I am unhappy. I have been pretty unhappy for a couple of years now and this is an obvious problem. I do not love myself the way I should. Trying to love yourself is not easy. Some people have positivity poured into them when they are created so much that it brings out the same trait in others. I wish I was like this. Instead, negativity is my best friend. I am not in a place to either moan or sugar coat but living in a constant battle with yourself is hell. Mental illness is a fight to be happy. Nobody should have to fight to be happy.


I should start somewhere. I wish I could pinpoint the moment that it began. Midway through writing this I went to look back through things I have kept in a memory box to find some reason for feeling the way I do, but I just got sentimental. The date that I kind of realised something was seriously wrong is pretty clear in my mind though so I'll start there.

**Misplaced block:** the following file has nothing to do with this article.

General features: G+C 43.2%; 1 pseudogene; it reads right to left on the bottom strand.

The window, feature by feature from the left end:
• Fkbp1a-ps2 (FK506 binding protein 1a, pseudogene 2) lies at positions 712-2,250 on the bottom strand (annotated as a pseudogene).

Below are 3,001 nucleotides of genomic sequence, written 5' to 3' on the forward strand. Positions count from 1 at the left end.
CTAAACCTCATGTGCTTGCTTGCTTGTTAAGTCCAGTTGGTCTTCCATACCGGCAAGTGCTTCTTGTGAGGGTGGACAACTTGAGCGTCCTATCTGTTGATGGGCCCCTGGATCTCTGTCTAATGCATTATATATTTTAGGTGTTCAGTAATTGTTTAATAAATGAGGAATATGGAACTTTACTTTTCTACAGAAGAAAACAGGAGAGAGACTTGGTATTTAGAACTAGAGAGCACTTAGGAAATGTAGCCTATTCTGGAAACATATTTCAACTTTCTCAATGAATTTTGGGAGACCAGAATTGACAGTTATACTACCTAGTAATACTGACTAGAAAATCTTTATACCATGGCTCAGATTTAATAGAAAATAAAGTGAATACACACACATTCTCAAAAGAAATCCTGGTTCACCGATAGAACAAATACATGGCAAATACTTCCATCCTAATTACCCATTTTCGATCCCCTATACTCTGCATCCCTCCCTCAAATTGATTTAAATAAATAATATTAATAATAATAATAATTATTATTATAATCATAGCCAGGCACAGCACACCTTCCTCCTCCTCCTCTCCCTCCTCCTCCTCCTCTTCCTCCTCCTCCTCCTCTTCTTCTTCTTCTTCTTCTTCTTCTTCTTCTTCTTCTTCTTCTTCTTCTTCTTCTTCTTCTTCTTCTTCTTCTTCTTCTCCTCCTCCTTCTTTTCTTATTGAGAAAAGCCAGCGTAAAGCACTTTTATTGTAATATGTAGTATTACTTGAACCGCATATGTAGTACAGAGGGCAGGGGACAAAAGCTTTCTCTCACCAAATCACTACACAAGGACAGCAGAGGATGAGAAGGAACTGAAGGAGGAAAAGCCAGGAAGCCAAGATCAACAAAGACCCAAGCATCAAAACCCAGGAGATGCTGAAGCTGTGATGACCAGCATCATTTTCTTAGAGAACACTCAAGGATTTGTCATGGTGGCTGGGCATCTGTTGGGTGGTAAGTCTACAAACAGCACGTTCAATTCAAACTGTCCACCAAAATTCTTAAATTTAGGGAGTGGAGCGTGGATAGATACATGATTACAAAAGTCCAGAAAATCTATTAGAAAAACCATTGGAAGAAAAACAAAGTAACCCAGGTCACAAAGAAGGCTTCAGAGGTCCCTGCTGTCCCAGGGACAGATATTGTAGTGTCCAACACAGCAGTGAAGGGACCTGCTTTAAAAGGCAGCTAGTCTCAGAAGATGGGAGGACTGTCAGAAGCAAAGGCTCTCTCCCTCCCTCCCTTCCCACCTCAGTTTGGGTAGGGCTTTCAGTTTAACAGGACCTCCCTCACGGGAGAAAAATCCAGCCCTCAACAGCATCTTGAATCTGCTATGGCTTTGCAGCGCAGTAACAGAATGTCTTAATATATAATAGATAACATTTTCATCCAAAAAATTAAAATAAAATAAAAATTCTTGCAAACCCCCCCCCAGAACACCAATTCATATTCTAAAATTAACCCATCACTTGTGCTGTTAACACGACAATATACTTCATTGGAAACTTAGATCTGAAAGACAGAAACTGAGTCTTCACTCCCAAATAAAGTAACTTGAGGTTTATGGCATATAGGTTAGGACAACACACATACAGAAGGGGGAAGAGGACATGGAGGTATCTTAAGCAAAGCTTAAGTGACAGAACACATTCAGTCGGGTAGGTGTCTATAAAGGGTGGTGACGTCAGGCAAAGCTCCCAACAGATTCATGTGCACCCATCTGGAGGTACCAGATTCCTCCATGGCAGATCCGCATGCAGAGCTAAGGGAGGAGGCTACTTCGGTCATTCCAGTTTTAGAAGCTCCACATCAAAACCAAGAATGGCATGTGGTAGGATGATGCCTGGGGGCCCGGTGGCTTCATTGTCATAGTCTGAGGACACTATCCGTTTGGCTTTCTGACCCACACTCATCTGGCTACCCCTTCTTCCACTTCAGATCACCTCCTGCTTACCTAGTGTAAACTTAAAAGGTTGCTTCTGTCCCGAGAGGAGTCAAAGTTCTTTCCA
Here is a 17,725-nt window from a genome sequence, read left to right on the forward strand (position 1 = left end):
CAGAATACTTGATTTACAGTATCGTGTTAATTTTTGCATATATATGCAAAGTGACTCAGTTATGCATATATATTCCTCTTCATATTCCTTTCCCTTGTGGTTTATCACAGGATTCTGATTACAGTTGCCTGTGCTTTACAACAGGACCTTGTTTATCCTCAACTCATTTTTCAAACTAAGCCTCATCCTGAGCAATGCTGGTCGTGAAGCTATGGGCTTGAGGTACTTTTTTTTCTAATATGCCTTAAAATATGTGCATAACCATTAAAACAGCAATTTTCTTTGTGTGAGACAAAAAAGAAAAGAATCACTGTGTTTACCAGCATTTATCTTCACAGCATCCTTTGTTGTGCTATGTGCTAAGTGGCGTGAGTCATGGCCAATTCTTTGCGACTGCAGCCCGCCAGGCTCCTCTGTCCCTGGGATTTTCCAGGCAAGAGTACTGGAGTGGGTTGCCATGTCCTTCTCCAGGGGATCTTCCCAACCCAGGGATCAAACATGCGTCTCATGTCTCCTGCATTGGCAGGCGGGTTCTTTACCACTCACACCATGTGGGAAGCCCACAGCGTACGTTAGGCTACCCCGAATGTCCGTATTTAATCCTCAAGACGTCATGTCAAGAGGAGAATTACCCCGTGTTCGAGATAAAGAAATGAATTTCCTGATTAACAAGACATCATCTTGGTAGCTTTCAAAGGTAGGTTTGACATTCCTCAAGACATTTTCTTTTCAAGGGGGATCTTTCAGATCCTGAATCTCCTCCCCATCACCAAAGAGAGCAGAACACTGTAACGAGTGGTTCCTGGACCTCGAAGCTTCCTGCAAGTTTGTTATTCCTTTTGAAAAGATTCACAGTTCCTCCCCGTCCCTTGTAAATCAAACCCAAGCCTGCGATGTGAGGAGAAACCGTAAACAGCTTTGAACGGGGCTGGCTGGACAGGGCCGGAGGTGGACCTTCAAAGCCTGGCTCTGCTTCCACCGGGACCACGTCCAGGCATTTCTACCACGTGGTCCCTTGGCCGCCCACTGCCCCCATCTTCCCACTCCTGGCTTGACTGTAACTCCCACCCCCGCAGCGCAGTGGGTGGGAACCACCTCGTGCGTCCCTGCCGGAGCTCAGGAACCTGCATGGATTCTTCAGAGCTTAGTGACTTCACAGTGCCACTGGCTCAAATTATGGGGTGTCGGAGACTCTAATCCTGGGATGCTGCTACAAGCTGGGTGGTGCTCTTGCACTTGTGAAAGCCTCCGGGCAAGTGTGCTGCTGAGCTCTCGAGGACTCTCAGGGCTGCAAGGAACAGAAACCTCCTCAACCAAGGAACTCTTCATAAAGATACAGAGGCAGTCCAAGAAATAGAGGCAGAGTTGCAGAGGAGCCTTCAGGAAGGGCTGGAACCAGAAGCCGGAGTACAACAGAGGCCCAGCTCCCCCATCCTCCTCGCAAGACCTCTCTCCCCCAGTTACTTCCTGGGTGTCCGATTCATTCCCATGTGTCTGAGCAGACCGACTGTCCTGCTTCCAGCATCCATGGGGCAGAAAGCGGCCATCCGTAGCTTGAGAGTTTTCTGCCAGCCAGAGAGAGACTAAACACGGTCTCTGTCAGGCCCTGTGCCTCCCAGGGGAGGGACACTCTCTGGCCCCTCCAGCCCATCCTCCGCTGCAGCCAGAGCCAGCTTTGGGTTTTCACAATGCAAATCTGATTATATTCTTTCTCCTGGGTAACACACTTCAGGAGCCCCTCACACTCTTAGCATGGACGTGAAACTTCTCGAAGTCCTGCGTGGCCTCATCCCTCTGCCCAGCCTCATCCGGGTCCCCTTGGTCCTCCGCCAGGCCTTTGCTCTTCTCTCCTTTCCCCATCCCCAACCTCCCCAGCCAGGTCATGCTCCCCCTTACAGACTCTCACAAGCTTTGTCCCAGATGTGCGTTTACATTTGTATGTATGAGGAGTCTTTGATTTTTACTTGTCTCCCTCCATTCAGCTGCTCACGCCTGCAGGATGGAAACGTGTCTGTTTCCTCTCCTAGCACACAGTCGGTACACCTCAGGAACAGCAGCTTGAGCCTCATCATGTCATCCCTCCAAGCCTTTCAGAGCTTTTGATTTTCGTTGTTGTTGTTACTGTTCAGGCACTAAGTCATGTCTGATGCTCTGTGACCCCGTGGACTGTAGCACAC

On Christmas Eve 2011, I was sitting on the living room floor surrounded by my family. My Mother (who I love very much but if you cry whilst reading this you're an idiot) was plaiting my hair as I had just come out of the shower. My brother points to my head and says, 'what's that bald patch on your head?'. Me, being a 14-year-old girl who was incredibly insecure anyway, freaked out asked someone to take a picture for me. There, on the left of my head was a small bald patch, no larger than a 2p coin. I went to bed with a heavy heart even though I was told not to panic. This was probably the worst Christmas gift I have ever received.